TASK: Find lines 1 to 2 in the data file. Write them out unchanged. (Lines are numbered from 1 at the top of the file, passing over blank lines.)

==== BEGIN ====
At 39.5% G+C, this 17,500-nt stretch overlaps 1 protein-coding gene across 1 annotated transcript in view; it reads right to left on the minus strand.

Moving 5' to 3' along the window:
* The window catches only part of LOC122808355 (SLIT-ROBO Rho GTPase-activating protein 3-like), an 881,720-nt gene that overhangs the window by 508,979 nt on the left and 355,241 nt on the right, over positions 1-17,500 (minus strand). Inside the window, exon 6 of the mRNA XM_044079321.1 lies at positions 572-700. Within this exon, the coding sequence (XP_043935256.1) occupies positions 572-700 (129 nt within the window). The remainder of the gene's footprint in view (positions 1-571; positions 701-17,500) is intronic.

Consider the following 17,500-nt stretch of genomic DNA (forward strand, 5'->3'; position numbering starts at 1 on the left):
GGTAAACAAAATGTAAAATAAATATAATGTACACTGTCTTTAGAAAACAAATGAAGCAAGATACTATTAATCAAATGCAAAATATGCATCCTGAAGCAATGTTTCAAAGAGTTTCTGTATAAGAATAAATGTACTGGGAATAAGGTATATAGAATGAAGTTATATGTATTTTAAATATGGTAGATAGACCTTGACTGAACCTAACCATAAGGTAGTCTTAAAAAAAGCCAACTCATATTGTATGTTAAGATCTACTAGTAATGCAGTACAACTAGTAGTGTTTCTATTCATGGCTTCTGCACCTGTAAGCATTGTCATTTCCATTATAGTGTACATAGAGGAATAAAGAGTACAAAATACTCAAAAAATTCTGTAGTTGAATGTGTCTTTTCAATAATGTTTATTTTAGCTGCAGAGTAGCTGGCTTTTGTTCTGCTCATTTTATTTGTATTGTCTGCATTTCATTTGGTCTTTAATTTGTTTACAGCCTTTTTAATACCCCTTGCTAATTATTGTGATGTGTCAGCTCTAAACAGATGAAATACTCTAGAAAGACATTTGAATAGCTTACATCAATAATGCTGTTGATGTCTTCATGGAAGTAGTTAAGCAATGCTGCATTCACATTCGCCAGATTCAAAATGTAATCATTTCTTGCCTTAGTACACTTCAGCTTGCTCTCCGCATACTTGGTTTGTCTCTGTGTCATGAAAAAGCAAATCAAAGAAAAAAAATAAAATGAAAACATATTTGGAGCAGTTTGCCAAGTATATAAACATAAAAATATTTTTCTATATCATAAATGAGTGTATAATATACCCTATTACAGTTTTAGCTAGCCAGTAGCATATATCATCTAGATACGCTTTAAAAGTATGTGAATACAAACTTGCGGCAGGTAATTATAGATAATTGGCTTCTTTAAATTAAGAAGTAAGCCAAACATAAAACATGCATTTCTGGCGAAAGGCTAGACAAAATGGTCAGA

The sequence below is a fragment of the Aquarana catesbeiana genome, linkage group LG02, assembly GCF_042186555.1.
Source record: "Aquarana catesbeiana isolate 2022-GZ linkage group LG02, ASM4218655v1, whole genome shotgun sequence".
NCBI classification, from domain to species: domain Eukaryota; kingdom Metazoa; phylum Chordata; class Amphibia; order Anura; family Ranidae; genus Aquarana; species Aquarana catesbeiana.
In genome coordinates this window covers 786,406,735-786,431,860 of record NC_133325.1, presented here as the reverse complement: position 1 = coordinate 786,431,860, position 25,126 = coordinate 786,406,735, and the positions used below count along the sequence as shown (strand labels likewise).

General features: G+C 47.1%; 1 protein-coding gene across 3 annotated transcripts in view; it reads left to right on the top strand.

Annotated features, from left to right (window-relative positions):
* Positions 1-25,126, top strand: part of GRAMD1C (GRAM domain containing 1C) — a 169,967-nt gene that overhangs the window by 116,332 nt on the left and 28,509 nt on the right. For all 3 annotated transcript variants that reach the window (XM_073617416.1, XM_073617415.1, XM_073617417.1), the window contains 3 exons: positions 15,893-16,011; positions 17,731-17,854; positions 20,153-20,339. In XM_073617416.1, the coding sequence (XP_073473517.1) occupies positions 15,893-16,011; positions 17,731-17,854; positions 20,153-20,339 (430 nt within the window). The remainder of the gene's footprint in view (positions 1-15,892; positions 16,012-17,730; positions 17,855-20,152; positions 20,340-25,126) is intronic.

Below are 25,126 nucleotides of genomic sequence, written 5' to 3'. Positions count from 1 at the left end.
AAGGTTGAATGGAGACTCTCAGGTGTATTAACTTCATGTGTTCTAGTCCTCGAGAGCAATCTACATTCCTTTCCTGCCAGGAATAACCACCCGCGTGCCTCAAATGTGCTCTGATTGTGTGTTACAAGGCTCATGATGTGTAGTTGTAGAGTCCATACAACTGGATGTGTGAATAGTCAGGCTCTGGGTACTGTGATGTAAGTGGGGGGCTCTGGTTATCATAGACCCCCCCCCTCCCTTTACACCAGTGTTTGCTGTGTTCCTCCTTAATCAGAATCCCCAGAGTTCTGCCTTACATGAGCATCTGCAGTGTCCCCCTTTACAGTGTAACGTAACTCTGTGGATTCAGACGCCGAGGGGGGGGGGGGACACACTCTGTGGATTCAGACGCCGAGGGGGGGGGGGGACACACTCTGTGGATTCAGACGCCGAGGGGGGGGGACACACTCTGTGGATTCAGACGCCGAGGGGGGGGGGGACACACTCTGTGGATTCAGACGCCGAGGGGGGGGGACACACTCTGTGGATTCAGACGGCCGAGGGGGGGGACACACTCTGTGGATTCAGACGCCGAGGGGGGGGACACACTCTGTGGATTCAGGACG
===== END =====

At 39.5% G+C, this 17,500-nt stretch overlaps 1 protein-coding gene across 1 annotated transcript in view; it reads right to left on the minus strand.

Moving 5' to 3' along the window: